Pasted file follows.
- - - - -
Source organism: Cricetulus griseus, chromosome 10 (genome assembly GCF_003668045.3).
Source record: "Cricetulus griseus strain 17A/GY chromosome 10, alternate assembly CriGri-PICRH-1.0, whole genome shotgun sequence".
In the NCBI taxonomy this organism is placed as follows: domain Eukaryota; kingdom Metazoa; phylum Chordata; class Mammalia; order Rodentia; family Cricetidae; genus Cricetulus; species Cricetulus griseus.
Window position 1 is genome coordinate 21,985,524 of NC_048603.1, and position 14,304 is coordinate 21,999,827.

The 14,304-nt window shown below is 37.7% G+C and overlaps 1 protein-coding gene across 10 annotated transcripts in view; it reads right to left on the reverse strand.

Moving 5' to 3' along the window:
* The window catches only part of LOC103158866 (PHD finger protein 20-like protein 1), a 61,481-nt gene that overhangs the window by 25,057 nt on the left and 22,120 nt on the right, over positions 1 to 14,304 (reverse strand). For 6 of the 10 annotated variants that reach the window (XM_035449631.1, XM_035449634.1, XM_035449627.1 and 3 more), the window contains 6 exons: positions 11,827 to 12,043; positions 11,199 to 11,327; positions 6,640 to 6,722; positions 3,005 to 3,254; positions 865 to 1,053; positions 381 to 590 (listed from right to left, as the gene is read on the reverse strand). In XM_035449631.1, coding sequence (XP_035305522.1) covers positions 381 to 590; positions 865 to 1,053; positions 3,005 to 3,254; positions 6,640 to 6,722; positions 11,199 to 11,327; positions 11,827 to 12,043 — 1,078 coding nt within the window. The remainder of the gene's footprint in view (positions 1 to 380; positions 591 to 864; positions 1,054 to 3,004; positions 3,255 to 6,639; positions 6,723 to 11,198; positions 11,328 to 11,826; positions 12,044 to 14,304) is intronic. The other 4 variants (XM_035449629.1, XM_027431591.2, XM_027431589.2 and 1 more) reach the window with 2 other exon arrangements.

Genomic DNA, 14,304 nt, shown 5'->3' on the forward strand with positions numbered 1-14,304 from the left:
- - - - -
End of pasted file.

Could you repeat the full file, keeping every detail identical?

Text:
Source organism: Cricetulus griseus, chromosome 10 (genome assembly GCF_003668045.3).
Source record: "Cricetulus griseus strain 17A/GY chromosome 10, alternate assembly CriGri-PICRH-1.0, whole genome shotgun sequence".
In the NCBI taxonomy this organism is placed as follows: domain Eukaryota; kingdom Metazoa; phylum Chordata; class Mammalia; order Rodentia; family Cricetidae; genus Cricetulus; species Cricetulus griseus.
Window position 1 is genome coordinate 21,985,524 of NC_048603.1, and position 14,304 is coordinate 21,999,827.

The 14,304-nt window shown below is 37.7% G+C and overlaps 1 protein-coding gene across 10 annotated transcripts in view; it reads right to left on the reverse strand.

Moving 5' to 3' along the window:
* The window catches only part of LOC103158866 (PHD finger protein 20-like protein 1), a 61,481-nt gene that overhangs the window by 25,057 nt on the left and 22,120 nt on the right, over positions 1 to 14,304 (reverse strand). For 6 of the 10 annotated variants that reach the window (XM_035449631.1, XM_035449634.1, XM_035449627.1 and 3 more), the window contains 6 exons: positions 11,827 to 12,043; positions 11,199 to 11,327; positions 6,640 to 6,722; positions 3,005 to 3,254; positions 865 to 1,053; positions 381 to 590 (listed from right to left, as the gene is read on the reverse strand). In XM_035449631.1, coding sequence (XP_035305522.1) covers positions 381 to 590; positions 865 to 1,053; positions 3,005 to 3,254; positions 6,640 to 6,722; positions 11,199 to 11,327; positions 11,827 to 12,043 — 1,078 coding nt within the window. The remainder of the gene's footprint in view (positions 1 to 380; positions 591 to 864; positions 1,054 to 3,004; positions 3,255 to 6,639; positions 6,723 to 11,198; positions 11,328 to 11,826; positions 12,044 to 14,304) is intronic. The other 4 variants (XM_035449629.1, XM_027431591.2, XM_027431589.2 and 1 more) reach the window with 2 other exon arrangements.

Genomic DNA, 14,304 nt, shown 5'->3' on the forward strand with positions numbered 1-14,304 from the left: